And I guess lastly, the sort of support aspects of service, we're moving to a different team. So it was really important that you know, that team had only got the sort of typical Jira Confluence administration skills, so they didn't have any skills around infrastructure support. So that was another key reason that we needed to move to cloud first in order to transition to another support team. And the cloud SaaS Jira Confluence service, really gives us some real improvements around new features, security performance, and really the sort of availability as well, because the service that we were supporting previously, was somewhat troublesome and had not really had much love past 18 months to sort of make sure that the service was always available to our user community. So quite a diverse range of reasons for moving to the platform. But fundamentally, this is a step forward really for this particular tool in in DWP.

Stuart Money 

Earlier we spoke about the team being unique. What is it about your team that's different compared to other DWP project teams?

Sean Luke 

We want to experiment a little bit with the command and control structures that I've seen in play up to now. We wanted to see if we removed some of those things if whether the team would step up and take responsibility for some of those aspects. So it was a bit of a risk involved in this, a kind of calculated risk. What what we really wanted to build the team dynamic and test the team dynamic and see how strong that is. How does that develop? How quickly does it develop? And the only way to do that for as far as we could see was to dial back the micromanagement side of things and just see how much of that we really need if we've got a strong team. And that came together pretty quickly. It was pretty easy to do that and the size of the team is quite important in there. You can't really do this with a team of more than 12. And you can't do with really a team of less than three or four. So we had a good size of team to try this on.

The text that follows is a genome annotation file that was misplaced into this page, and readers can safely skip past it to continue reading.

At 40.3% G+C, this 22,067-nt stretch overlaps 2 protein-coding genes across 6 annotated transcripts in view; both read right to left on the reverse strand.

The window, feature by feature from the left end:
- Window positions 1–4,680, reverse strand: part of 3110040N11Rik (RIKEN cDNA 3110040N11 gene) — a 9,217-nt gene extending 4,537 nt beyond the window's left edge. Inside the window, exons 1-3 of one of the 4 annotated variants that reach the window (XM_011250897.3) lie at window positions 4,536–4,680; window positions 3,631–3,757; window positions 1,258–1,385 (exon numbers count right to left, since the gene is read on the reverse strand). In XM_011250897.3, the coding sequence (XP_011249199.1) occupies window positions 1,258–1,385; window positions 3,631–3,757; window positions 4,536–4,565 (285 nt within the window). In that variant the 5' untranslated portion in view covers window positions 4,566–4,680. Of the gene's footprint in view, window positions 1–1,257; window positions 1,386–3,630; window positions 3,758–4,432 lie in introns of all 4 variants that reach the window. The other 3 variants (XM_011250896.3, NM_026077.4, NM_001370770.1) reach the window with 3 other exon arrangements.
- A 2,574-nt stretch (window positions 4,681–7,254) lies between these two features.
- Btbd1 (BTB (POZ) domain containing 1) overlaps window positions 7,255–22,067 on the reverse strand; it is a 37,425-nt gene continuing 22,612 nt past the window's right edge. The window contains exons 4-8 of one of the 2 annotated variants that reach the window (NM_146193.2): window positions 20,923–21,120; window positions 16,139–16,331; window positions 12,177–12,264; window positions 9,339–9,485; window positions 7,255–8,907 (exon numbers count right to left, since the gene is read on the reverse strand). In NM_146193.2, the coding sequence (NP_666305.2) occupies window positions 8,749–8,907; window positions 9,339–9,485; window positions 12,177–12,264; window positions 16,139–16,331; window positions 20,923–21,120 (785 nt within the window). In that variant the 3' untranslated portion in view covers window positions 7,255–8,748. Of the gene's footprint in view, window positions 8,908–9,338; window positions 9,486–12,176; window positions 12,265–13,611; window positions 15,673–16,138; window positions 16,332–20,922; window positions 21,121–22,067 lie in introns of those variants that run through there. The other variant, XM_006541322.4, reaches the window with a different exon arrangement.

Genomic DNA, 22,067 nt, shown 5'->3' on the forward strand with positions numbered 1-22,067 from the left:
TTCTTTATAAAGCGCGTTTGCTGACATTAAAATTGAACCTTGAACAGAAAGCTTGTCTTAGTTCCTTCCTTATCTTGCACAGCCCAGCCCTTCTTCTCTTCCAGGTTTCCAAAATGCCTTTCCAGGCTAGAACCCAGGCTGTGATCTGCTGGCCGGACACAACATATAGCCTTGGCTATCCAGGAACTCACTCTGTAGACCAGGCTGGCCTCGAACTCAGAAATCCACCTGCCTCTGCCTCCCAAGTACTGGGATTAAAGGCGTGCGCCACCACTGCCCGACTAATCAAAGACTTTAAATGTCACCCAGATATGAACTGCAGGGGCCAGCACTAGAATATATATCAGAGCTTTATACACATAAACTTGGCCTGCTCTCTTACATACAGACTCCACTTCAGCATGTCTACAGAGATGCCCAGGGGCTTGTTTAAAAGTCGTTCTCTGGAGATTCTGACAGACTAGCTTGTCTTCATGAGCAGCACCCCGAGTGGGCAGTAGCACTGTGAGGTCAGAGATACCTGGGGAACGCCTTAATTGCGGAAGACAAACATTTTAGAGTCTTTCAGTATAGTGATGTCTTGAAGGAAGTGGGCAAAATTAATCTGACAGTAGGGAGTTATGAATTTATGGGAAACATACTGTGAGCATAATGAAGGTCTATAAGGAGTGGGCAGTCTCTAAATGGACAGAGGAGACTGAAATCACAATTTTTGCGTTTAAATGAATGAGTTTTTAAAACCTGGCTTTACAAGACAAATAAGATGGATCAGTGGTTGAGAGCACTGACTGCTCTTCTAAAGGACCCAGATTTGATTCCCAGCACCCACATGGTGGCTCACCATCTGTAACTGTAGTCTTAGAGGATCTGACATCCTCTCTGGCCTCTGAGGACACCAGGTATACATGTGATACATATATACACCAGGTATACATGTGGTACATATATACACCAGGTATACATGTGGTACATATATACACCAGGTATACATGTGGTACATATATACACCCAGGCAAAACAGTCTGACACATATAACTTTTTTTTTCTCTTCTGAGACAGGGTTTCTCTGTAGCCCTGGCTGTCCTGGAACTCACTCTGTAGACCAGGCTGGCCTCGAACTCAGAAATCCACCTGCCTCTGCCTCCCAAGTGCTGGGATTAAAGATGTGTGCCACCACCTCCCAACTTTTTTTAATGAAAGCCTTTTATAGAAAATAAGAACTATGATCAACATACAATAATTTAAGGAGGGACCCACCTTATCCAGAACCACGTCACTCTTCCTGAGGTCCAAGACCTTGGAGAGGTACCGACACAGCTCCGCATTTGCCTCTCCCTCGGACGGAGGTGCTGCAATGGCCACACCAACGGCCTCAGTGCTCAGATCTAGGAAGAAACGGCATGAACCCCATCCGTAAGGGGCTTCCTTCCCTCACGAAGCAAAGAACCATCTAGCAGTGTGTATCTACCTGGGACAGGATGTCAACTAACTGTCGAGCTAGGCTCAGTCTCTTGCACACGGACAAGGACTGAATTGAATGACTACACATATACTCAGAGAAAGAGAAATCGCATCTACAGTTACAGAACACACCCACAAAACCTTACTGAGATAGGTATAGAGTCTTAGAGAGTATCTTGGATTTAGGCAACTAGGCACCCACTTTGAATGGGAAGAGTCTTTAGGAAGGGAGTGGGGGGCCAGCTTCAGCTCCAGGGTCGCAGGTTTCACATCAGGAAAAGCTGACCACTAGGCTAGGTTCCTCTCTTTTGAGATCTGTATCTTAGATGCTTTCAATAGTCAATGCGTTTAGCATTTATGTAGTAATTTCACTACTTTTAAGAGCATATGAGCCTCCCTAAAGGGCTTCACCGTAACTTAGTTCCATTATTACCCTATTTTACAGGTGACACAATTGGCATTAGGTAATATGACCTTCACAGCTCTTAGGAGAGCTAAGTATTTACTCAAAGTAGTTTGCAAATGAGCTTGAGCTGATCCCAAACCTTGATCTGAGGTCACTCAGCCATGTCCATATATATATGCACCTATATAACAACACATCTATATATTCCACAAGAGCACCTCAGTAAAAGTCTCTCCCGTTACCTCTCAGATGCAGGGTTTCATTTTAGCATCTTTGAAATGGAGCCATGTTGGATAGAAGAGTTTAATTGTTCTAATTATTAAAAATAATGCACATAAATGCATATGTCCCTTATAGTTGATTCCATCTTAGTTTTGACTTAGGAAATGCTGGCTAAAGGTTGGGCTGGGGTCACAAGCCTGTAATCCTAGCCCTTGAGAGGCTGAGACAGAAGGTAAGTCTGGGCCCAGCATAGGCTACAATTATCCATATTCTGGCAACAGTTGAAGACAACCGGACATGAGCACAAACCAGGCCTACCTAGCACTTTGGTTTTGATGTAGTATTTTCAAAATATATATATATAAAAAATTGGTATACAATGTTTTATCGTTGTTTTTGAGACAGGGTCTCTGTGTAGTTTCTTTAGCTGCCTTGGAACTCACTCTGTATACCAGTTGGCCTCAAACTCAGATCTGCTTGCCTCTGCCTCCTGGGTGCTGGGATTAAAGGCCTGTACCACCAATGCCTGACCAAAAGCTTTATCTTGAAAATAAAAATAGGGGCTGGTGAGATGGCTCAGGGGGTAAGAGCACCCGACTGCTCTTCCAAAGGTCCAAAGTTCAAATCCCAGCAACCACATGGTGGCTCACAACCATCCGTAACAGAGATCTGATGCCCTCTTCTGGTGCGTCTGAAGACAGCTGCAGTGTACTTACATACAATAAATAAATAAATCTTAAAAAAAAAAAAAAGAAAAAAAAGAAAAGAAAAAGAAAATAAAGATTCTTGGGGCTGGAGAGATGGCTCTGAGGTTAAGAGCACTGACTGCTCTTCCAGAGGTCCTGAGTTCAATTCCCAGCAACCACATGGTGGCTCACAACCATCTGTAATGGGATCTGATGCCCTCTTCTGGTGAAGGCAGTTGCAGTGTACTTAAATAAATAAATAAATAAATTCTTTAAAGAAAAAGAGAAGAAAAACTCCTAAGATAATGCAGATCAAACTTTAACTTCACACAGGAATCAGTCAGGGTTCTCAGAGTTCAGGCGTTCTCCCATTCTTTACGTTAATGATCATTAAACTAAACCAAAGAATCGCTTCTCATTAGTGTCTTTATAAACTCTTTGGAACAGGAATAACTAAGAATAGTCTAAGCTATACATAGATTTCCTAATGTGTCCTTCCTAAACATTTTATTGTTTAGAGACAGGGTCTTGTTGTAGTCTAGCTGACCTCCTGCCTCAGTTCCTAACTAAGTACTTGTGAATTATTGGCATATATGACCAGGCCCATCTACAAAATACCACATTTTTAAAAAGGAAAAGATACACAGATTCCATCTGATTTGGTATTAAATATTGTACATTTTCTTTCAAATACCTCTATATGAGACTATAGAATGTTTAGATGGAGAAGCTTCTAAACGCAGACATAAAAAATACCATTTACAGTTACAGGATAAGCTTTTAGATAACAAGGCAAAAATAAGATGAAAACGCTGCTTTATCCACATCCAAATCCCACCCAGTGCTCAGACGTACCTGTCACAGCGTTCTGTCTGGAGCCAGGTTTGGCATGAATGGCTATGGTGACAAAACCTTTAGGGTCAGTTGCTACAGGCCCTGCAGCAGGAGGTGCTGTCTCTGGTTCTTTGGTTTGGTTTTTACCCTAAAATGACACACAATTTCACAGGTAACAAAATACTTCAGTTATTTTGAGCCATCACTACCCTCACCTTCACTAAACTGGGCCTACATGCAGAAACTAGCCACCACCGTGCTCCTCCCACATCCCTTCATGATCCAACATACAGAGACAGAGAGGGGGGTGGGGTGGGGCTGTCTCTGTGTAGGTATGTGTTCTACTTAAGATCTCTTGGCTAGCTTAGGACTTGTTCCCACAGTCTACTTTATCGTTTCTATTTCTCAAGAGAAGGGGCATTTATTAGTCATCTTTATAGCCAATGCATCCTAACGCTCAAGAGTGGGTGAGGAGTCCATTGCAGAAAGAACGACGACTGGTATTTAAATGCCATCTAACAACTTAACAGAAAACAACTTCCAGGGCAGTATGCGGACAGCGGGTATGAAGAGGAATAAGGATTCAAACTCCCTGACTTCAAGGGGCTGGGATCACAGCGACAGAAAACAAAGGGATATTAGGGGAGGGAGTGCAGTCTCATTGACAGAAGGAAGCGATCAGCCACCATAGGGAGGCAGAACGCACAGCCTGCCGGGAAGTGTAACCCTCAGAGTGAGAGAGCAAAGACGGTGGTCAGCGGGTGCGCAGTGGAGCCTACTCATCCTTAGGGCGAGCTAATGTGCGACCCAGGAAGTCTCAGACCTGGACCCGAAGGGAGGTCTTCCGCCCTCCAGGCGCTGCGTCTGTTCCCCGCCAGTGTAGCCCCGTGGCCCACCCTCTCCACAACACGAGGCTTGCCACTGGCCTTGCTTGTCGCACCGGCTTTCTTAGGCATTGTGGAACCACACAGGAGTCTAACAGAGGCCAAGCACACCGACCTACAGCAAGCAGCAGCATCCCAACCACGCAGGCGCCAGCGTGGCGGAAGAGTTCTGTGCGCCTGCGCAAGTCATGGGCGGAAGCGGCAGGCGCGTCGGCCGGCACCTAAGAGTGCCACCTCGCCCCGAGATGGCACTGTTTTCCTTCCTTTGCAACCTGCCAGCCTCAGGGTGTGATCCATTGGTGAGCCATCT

And as the as the weeks went by, you could see that the team itself was becoming self aware and stronger over time. And I guess the big test for me as a consultant looking at this was ask a question of the team and see how consistent the answers are from everyone. And that certainly started to happen fairly early on. We were starting to see that the feeling of everyone in the team was starting to gel in terms of where we wanted to go, how realistic our estimates were, how quickly we could get things done. All these things started to sort of level out. So it was a very interesting thing to witness to actually watch that team begin to build. We've carried some of these lessons into the other work that we're doing within the department.

Ramona Scripcaru 

I like to think a lot in migrations that they are like a team sport and no matter the experience that one has, if you train and work hard for the magnitude of a project, you will succeed. And I will say that this team has been extremely open and has built a trust for the project and for ensuring that everyone is there preparing for the success of the project. And it was just a pleasure to work with the team and to see how much everyone is working to ensure that this project will be successful.